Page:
Administration of crizotinib via jejunostomy tube: A case report
|Submitted||Original manuscript||12th Jun 2018|
|Submitted||Version 2||14th Jul 2018|
|Reviewer 2||Accepted||16th Jul 2018|
|Reviewer 3||Accepted||17th Jul 2018|
|Submitted||Version 3||18th Jul 2018|
|Accepted||18th Jul 2018|
|Published||25th Jul 2018|
Crizotinib is an orally available tyrosine kinase inhibitor, approved for treatment of anaplastic lymphoma kinase (ALK) and c-ros oncogene 1 (ROS1) rearrangement-positive non-small cell lung cancer (NSCLC). According to the product leaflet, crizotinib capsules should be swallowed whole, and should not be crushed, dissolved or opened. However, this manner of administration is not always possible. At present, literature is lacking regarding the absorption of crizotinib via percutaneous endoscopic jejunostomy (PEJ) tube. We report a case of a patient with ALK+ NSCLC who was administered crizotinib via PEJ tube. An adequate steady state crizotinib trough concentration was reached, resulting in a metabolic response. Safety for the caregiver was ensured since the administration of crizotinib was made without crushing or opening the capsule. This case supports the option for providing crizotinib via PEJ tube in patients who have ALK+ NSCLC and are unable to swallow whole capsules. This option might also apply to the administration of other ALK inhibitors.
Crizotinib, ALK inhibitor, percutaneous endoscopic jejunostomy tube, pharmacokinetics, non-small cell lung cancer.
ALK: anaplastic lymphoma kinase, HPLC-MS/MS: high-performance liquid chromatography-tandem mass spectrometry, NG: nasogastric, NKI-AVL: Netherlands Cancer Institute-Antoni van Leeuwenhoek, NSCLC: non-small cell lung cancer, PEG: percutaneous endoscopic gastronomy, PEJ: percutaneous endoscopic jejunostomy, PET-CT: positron emission tomography-computed tomography, PVC: polyvinyl chloride, ROS1: c-ros oncogene 1.
Crizotinib is an orally available small-molecule inhibitor of multiple tyrosine kinases, and approved for treatment of anaplastic lymphoma kinase (ALK) and c-ros oncogene 1 (ROS1) rearrangement-positive non-small cell lung cancer (NSCLC) . Crizotinib is administered as a capsule of 250 mg taken orally twice daily. The capsules may be taken with or without food and should not be crushed, dissolved or opened . The oral administration is an advantage. However, it is not always possible to administer crizotinib orally as whole capsules. It is unknown whether alternative routes of administration for patients who cannot take the drug orally leads to adequate exposure of crizotinib. At present, literature is lacking regarding the absorption of crizotinib via percutaneous endoscopic jejunostomy (PEJ) tube. There is only one case report in which crizotinib was administrated via nasogastric (NG) and percutaneous endoscopic gastrostomy (PEG) tubes. However, no serum crizotinib concentrations were measured to demonstrate adequate exposure of crizotinib when applying these methods of administration .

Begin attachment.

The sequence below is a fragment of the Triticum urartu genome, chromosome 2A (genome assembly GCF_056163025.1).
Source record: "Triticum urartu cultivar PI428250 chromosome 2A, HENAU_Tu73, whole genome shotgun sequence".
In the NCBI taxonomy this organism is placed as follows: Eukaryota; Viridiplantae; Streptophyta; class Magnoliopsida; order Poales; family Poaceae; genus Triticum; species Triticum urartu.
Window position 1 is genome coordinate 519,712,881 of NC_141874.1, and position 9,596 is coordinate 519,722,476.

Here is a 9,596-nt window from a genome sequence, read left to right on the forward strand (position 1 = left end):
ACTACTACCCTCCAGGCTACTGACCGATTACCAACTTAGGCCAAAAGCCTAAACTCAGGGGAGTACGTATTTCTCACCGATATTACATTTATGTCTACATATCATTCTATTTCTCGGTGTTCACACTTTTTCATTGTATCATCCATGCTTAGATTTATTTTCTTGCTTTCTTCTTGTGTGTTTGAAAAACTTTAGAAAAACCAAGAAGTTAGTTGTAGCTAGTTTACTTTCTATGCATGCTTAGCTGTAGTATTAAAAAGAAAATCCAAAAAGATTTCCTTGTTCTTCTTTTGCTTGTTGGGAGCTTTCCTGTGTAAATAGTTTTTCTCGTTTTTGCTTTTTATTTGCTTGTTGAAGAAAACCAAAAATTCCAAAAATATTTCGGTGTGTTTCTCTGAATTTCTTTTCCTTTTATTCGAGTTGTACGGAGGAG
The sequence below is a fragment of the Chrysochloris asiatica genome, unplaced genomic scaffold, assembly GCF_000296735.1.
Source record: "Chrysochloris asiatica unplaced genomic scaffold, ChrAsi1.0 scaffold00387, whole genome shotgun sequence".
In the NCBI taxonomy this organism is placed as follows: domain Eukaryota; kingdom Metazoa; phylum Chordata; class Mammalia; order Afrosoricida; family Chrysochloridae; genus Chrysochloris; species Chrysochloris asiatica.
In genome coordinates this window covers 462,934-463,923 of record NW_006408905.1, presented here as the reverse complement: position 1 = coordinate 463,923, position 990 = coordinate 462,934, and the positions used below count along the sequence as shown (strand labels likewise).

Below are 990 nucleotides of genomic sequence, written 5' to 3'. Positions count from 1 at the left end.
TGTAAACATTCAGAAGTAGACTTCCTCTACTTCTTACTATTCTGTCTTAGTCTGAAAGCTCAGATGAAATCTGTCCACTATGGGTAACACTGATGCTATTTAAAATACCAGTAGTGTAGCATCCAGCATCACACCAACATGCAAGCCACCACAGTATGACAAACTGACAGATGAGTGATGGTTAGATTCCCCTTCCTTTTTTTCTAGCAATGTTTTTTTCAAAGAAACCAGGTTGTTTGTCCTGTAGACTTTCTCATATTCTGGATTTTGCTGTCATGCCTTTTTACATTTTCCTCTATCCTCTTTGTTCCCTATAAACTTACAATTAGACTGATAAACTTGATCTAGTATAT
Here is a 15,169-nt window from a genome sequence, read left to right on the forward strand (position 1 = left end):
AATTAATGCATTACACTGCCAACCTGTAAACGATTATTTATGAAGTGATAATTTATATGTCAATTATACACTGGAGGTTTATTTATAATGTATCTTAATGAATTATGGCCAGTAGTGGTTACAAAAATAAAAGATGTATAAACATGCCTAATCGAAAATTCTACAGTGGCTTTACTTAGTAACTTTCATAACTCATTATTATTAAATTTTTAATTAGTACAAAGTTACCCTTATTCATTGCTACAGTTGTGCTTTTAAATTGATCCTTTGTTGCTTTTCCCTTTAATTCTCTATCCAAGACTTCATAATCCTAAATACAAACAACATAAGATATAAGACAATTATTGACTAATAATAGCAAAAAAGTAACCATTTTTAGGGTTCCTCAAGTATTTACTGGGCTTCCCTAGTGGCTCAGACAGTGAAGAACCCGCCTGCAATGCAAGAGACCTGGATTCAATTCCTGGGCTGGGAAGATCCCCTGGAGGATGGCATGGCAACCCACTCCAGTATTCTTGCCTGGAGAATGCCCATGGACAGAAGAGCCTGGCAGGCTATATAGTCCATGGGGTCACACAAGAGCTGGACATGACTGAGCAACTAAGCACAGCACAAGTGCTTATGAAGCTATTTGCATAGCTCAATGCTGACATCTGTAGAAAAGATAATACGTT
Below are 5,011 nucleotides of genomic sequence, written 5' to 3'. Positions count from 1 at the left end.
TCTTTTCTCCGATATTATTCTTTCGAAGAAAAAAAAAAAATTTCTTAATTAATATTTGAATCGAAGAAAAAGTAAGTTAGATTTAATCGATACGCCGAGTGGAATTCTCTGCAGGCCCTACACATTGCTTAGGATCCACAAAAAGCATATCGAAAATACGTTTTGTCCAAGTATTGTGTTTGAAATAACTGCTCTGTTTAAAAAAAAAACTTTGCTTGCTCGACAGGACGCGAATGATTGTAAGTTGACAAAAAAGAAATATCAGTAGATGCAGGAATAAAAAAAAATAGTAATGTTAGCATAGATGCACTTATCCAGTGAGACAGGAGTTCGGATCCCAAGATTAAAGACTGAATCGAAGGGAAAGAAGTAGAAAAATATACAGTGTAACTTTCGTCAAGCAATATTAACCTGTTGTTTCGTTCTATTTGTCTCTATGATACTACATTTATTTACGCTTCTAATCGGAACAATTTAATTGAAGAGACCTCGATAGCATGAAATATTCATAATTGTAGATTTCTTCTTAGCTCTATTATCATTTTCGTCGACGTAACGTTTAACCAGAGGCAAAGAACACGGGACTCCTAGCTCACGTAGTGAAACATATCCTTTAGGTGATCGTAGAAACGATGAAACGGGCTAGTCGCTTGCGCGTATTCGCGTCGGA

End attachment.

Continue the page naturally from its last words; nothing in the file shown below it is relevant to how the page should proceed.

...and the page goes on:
To our knowledge, this is the first report of a patient having achieved an adequate steady state crizotinib trough concentration after receiving crizotinib administered via PEJ tube.
A 36-year-old female patient, known with ALK+ translocated NSCLC, presented in 2016 with recurrent disease with distant metastasis after previous chemoradiation and resection. The preferred treatment was crizotinib. However, due to complications of the previous treatment, oral intake was not possible and she received nutrition by PEJ. Crizotinib was started at a dose of 250 mg twice daily, which was administered via PEJ tube as a dispersion in lukewarm water. The method of administration was similar as being described by Tamai et al . Since the specific site of absorption of crizotinib within the gastrointestinal system is currently unknown, it was decided to determine a steady state crizotinib trough concentration at day 20 of therapy . The crizotinib trough concentration was analyzed by a validated high-performance liquid chromatography-tandem mass spectrometry (HPLC-MS/MS) method in a laboratory of the Netherlands Cancer Institute-Antoni van Leeuwenhoek (NKI-AVL). The crizotinib trough concentration reached was 304 ng/mL. Therapy was continued at a dose of 250 mg twice daily. No tube obstruction or adverse events were seen. Tumour response was radiographic assessed by positron emission tomography-computed tomography (PET-CT) according to RECIST version 1.0 and revealed a metabolic response after two months of treatment.
The steady state crizotinib trough concentration reached in this patient, 304 ng/mL, was in line with crizotinib concentrations described in literature, ranging from respectively 244 to 848 ng/mL in Asian populations  and 242 to 319 ng/mL in Caucasian populations .